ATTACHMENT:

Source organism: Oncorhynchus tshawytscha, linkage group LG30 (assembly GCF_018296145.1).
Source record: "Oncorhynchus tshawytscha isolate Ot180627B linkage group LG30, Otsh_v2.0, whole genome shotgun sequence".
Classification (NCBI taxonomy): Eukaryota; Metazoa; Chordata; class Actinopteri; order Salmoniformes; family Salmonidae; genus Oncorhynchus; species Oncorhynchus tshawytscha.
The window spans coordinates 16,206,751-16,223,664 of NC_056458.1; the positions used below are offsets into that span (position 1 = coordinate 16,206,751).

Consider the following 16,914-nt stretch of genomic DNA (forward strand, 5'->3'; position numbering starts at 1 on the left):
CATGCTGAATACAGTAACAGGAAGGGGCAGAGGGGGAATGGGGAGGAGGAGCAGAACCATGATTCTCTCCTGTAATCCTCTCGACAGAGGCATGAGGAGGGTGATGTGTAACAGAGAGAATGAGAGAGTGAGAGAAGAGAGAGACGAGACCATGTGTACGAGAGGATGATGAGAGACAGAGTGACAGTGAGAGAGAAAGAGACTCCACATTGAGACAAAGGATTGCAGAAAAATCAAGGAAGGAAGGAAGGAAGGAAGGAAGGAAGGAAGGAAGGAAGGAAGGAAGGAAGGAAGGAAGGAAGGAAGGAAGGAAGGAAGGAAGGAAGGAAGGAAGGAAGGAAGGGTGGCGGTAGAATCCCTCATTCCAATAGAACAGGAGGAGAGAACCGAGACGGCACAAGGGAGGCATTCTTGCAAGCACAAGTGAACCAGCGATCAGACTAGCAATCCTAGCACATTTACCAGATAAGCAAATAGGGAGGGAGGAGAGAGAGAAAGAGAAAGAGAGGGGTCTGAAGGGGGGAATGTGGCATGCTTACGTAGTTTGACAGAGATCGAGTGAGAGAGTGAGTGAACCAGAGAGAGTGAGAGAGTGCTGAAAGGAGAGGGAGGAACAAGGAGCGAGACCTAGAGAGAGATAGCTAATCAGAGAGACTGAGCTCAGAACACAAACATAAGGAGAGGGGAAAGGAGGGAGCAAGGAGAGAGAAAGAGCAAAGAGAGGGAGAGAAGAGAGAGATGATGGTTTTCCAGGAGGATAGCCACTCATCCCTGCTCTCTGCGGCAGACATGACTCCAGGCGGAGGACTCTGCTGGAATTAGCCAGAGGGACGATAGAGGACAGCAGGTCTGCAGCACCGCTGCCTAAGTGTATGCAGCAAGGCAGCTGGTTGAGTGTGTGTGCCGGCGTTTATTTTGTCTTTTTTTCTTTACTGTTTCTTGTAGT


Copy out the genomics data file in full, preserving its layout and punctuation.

Source organism: Oncorhynchus tshawytscha, linkage group LG30 (assembly GCF_018296145.1).
Source record: "Oncorhynchus tshawytscha isolate Ot180627B linkage group LG30, Otsh_v2.0, whole genome shotgun sequence".
Classification (NCBI taxonomy): Eukaryota; Metazoa; Chordata; class Actinopteri; order Salmoniformes; family Salmonidae; genus Oncorhynchus; species Oncorhynchus tshawytscha.
The window spans coordinates 16,206,751-16,223,664 of NC_056458.1; the positions used below are offsets into that span (position 1 = coordinate 16,206,751).

Consider the following 16,914-nt stretch of genomic DNA (forward strand, 5'->3'; position numbering starts at 1 on the left):
CATGCTGAATACAGTAACAGGAAGGGGCAGAGGGGGAATGGGGAGGAGGAGCAGAACCATGATTCTCTCCTGTAATCCTCTCGACAGAGGCATGAGGAGGGTGATGTGTAACAGAGAGAATGAGAGAGTGAGAGAAGAGAGAGACGAGACCATGTGTACGAGAGGATGATGAGAGACAGAGTGACAGTGAGAGAGAAAGAGACTCCACATTGAGACAAAGGATTGCAGAAAAATCAAGGAAGGAAGGAAGGAAGGAAGGAAGGAAGGAAGGAAGGAAGGAAGGAAGGAAGGAAGGAAGGAAGGAAGGAAGGAAGGAAGGAAGGAAGGAAGGAAGGAAGGAAGGGTGGCGGTAGAATCCCTCATTCCAATAGAACAGGAGGAGAGAACCGAGACGGCACAAGGGAGGCATTCTTGCAAGCACAAGTGAACCAGCGATCAGACTAGCAATCCTAGCACATTTACCAGATAAGCAAATAGGGAGGGAGGAGAGAGAGAAAGAGAAAGAGAGGGGTCTGAAGGGGGGAATGTGGCATGCTTACGTAGTTTGACAGAGATCGAGTGAGAGAGTGAGTGAACCAGAGAGAGTGAGAGAGTGCTGAAAGGAGAGGGAGGAACAAGGAGCGAGACCTAGAGAGAGATAGCTAATCAGAGAGACTGAGCTCAGAACACAAACATAAGGAGAGGGGAAAGGAGGGAGCAAGGAGAGAGAAAGAGCAAAGAGAGGGAGAGAAGAGAGAGATGATGGTTTTCCAGGAGGATAGCCACTCATCCCTGCTCTCTGCGGCAGACATGACTCCAGGCGGAGGACTCTGCTGGAATTAGCCAGAGGGACGATAGAGGACAGCAGGTCTGCAGCACCGCTGCCTAAGTGTATGCAGCAAGGCAGCTGGTTGAGTGTGTGTGCCGGCGTTTATTTTGTCTTTTTTTCTTTACTGTTTCTTGTAGT